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THE NOVA CONSTELLATIO MARK: 1,000 UNITS

The E-Sylum (7/25/2013)


Book Content

Nova Constellatio pattern 1000 Units

Last week we published a PCGS press release about a set of important American colonial coins to be displayed at next month's convention of the American Numismatic Association. Regarding the following passage,

The 1783-dated Nova Constellatio patterns in the display will be the unique copper 5 Units, graded PCGS PR66BN; one of three known silver 100 Units (known as a "Mark"), PCGS PR66; the unique Type 1 silver 500 Units ("Quint'), PCGS PR65+; and the unique silver 1000 Units, PCGS PR65+.

Bill Eckberg writes:

I am pretty sure the "Mark" is the 1,000 unit pattern, not the 100, which was a "Bit" or "Cent."

By George, he's right. I completely missed that, and I guess most of our readers did, too, because no one else has commented on this yet. Here's an excerpt from the University of Notre Dame Coins of Colonial and Early America web site built and maintained by Louis Jordan. -Editor

On May 1, 1784 Robert Morris sent a letter with specimens of his coinage to Thomas Jefferson. Ten days later on May 11, just before leaving Annapolis to travel to Boston where he would board a ship for a four and a half year trip to England and France, Jefferson recorded in his account book, "left with C. Thomson as specimen of coins 1.8 D." This is usually taken to mean Jefferson deposited 1.8 dollars (or 1,800 units) in Nova Constellatio patters with Charles Thomson, Secretary of the Continental Congress. The denominations of the coins are thought to have been one 1,000 unit mark, one 500 unit quint and three 100 unit cents. At least two of the currently extant coins (the 1,000 and a 500 unit coin) can be traced back to this group.

The unique example of the 1,000 unit silver mark coin weighs 268.5 grains according to the Garrett catalog and 269.8 grains according to Breen with a diameter of 33 mm. The coin was passed from John Haseltine to Henry S. Adams, Lorin Parmelee, H.B. Smith, the Chapman Brothers, George Earle, James Ellsworth, John Garrett and then to the current owner John J. Ford, Jr. On the obverse there is a six petal rosette located in the space midway between the start of NOVA and the end of CONSTELLATIO. On the reverse the denomination is designated as 1.000; there is also a stop before and after the date. Excellent photographs are available in the first (November 1979) Garrett Auction catalog, where it is item 622.

There are three surviving examples of the 100 unit silver cent. Two examples have the twin olive leaf edge design while the third example has a plain edge. One of the leaf edge examples was acquired by John Ford from the Garrett sale. The Ford example weighs 27.7 grains according to the Garrett catalog and 27.75 according to Breen with a diameter of 18 mm; it is illustrated in the Garrett sale catalog as item 619. According to Breen this coin can be traced from the London pawnbroker T.F. Cloud to L.E. Shorthouse, Lorin Parmelee, Henry Chapman, James W. Ellsworth, Knoedler Galleries, Wayte Raymond and then to John W. Garrett. The other specimen is first recorded in an Edinburgh coin auction from October 21-22, 1884 conducted by T. Chapman of the collection of William Taap and several other cabinets, as is related by Richard Margolis in the Colonial Newsletter. Apparently the item was uncovered in a London pawn shop in the 1980's and most recently was sold at auction by Stack's (May 1, 1991, Richard Picker sale, lot 112).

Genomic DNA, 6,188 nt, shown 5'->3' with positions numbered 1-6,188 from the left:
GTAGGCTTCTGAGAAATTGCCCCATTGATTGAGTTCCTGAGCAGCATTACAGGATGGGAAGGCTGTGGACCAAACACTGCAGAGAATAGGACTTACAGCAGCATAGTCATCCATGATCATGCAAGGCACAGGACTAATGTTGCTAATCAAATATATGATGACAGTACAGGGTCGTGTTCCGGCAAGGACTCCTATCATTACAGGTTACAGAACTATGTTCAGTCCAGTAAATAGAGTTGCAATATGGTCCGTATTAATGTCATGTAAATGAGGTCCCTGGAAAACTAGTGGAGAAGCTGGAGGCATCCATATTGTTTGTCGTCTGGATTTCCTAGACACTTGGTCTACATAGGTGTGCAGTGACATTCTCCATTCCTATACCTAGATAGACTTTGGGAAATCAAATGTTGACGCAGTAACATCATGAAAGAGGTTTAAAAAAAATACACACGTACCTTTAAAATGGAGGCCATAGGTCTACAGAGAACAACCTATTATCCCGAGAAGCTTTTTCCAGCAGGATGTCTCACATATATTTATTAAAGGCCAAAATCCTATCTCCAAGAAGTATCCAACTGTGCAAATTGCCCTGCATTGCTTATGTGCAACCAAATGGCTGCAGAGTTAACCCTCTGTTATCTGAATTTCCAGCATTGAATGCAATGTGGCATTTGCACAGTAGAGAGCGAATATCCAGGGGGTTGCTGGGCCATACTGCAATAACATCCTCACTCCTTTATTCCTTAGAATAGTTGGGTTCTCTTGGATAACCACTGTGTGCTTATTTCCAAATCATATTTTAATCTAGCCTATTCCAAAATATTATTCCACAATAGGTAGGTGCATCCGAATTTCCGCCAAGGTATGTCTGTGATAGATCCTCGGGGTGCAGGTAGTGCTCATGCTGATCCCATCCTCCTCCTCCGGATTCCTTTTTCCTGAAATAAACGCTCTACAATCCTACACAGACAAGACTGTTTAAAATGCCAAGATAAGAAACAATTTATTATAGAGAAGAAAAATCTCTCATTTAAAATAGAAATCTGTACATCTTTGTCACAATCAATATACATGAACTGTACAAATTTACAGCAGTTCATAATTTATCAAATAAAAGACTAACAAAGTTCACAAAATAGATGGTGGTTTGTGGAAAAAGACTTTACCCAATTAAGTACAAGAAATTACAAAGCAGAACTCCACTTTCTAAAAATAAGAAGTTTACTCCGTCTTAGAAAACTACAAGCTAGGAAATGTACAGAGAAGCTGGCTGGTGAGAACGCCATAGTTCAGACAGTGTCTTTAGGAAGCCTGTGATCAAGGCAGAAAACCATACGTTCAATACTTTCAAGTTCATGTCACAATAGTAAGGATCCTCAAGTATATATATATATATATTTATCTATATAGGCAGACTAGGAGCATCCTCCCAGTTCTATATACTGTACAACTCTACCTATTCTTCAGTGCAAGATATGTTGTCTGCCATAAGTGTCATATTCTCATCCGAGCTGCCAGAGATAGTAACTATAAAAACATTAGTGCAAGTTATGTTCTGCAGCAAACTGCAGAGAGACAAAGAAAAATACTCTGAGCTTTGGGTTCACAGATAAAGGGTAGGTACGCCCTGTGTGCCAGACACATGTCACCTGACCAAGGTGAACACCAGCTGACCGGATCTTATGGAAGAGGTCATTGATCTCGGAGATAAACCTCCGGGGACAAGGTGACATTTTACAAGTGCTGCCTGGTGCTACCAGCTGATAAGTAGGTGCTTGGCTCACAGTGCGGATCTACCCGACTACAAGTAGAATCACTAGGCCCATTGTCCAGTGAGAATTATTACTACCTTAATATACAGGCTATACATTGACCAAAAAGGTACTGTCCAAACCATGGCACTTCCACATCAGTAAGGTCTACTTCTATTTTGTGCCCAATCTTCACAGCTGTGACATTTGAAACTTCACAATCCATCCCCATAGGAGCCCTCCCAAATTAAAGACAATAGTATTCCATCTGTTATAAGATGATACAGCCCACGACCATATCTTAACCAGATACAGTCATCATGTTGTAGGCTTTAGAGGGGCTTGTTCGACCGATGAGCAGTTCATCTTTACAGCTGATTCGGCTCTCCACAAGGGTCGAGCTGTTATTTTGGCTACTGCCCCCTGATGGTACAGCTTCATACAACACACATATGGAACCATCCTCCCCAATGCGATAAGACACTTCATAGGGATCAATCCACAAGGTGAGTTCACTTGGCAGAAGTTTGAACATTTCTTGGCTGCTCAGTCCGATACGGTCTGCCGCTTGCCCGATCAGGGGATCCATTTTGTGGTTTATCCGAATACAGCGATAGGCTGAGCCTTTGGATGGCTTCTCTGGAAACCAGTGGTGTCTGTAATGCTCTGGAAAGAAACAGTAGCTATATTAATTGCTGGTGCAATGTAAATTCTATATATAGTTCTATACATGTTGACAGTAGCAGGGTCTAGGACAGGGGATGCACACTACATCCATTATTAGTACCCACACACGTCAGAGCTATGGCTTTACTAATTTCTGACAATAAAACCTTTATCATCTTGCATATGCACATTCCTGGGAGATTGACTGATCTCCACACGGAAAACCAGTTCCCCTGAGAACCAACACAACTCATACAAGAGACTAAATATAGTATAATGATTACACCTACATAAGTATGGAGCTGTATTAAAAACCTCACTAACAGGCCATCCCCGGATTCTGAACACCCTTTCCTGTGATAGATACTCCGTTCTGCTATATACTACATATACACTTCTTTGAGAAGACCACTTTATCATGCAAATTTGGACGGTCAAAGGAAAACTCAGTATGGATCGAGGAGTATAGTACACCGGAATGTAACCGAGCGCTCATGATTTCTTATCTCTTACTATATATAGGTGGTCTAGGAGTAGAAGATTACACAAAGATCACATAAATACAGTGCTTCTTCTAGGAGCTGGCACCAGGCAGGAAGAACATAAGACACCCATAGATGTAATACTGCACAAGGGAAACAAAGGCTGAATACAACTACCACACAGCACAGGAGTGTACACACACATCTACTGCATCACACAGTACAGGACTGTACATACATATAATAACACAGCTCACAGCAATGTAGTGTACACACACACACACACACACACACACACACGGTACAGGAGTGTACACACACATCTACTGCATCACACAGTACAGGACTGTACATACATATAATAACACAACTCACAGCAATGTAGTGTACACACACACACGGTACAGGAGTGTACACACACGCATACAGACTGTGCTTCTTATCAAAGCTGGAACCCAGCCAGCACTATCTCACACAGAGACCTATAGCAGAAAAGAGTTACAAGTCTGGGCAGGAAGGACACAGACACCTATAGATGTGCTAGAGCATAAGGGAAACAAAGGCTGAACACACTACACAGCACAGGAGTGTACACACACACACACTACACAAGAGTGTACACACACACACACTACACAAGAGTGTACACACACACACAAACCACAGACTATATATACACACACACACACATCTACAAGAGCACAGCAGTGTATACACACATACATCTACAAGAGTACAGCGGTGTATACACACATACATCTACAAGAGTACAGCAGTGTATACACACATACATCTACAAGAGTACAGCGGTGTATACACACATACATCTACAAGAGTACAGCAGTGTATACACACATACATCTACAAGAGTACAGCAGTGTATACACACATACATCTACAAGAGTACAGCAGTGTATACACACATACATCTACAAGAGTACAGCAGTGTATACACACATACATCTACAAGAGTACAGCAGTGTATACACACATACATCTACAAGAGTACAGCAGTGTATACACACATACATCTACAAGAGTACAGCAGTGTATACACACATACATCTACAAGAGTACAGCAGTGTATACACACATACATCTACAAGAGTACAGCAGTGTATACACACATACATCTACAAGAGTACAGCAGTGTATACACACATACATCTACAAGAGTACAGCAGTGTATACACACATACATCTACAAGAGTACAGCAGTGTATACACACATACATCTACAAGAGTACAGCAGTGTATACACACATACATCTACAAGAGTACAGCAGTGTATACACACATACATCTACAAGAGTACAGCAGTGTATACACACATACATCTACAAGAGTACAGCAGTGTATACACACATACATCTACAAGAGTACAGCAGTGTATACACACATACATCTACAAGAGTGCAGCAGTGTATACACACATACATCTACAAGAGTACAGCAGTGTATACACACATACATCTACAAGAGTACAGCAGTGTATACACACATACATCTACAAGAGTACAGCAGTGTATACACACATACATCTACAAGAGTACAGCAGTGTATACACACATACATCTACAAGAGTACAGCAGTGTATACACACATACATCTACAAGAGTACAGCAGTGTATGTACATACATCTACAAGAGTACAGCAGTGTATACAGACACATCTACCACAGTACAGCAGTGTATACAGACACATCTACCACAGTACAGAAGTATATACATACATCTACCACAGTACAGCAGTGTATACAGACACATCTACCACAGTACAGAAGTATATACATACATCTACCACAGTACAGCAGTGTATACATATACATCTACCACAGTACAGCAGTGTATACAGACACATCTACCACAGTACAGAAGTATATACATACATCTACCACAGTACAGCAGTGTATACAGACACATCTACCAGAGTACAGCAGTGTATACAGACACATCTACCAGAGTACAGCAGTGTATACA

According to Breen the unique plain edge 100 unit cent weighs 26 grains with a diameter of 18 mm. The early provenance of this item is unknown, during the late Ninteenth century it was owned by J.G. Murdoch, whose collection was sold by Sotheby's in 1903. It then passed to Robert Garrett as part of the family's collection. In the 1920's John Works Garrett sold it as a duplicate to Wayte Raymond. After passing through some dealers the coin is now in the collection of Eric P. Newman.

Bill adds:

I thought the 100 was a "cent" until I looked in my Red Book, which says "bit".

The Breen Encyclopedia called the 100 a "Bit" as well. It's definitely not a "Mark", which is the 1000 piece.

Time for another correction, this time to the UND site: the coins were FORMERLY the property of John Ford, but are now held by the anonymous buyers who purchased them from his estate. I contacted Lou who's vacationing, but he will have the site updated. I also checked with Donn Pearlman, and there was a revised news release that with corrected information about the "Bit" and "Mark". This was a fun exercise, though. -Editor

To read the complete article, see: The Nova Constellatio Patterns of 1783: Introduction (www.coins.nd.edu/ColCoin/ColCoinIntros/NovaPatterns.intro.html)

By the way, LinkedIn (via Google) tells me "There are 7 professionals named Mark Quint, who use LinkedIn..." Hmmm. Maybe they'll be bidders the next time the set comes up for sale. -Editor

To read the earlier E-Sylum article, see: THE NOVA CONSTELLATIO PATTERN SET DISPLAY AT THE 2013 ANA (www.coinbooks.org/esylum_v16n30a15.html)

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